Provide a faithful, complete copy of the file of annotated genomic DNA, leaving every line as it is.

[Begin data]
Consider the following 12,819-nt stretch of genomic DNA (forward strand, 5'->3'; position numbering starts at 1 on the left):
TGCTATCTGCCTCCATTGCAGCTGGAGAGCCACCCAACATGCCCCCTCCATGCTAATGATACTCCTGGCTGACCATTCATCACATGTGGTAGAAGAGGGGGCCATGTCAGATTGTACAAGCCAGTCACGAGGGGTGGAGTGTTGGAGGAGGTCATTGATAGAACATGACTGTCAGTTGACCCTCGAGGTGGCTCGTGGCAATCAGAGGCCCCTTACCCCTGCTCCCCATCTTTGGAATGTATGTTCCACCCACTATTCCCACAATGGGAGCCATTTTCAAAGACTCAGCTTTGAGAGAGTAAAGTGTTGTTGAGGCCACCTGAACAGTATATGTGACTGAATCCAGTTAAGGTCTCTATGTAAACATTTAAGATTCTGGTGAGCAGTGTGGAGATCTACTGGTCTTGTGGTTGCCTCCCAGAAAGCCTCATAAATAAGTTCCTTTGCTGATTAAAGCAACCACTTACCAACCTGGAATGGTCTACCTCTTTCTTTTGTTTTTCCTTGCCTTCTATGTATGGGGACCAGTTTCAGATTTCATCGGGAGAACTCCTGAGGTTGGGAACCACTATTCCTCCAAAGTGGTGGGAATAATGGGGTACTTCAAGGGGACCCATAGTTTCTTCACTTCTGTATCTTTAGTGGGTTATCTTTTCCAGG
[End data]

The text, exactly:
Consider the following 12,819-nt stretch of genomic DNA (forward strand, 5'->3'; position numbering starts at 1 on the left):
TGCTATCTGCCTCCATTGCAGCTGGAGAGCCACCCAACATGCCCCCTCCATGCTAATGATACTCCTGGCTGACCATTCATCACATGTGGTAGAAGAGGGGGCCATGTCAGATTGTACAAGCCAGTCACGAGGGGTGGAGTGTTGGAGGAGGTCATTGATAGAACATGACTGTCAGTTGACCCTCGAGGTGGCTCGTGGCAATCAGAGGCCCCTTACCCCTGCTCCCCATCTTTGGAATGTATGTTCCACCCACTATTCCCACAATGGGAGCCATTTTCAAAGACTCAGCTTTGAGAGAGTAAAGTGTTGTTGAGGCCACCTGAACAGTATATGTGACTGAATCCAGTTAAGGTCTCTATGTAAACATTTAAGATTCTGGTGAGCAGTGTGGAGATCTACTGGTCTTGTGGTTGCCTCCCAGAAAGCCTCATAAATAAGTTCCTTTGCTGATTAAAGCAACCACTTACCAACCTGGAATGGTCTACCTCTTTCTTTTGTTTTTCCTTGCCTTCTATGTATGGGGACCAGTTTCAGATTTCATCGGGAGAACTCCTGAGGTTGGGAACCACTATTCCTCCAAAGTGGTGGGAATAATGGGGTACTTCAAGGGGACCCATAGTTTCTTCACTTCTGTATCTTTAGTGGGTTATCTTTTCCAGG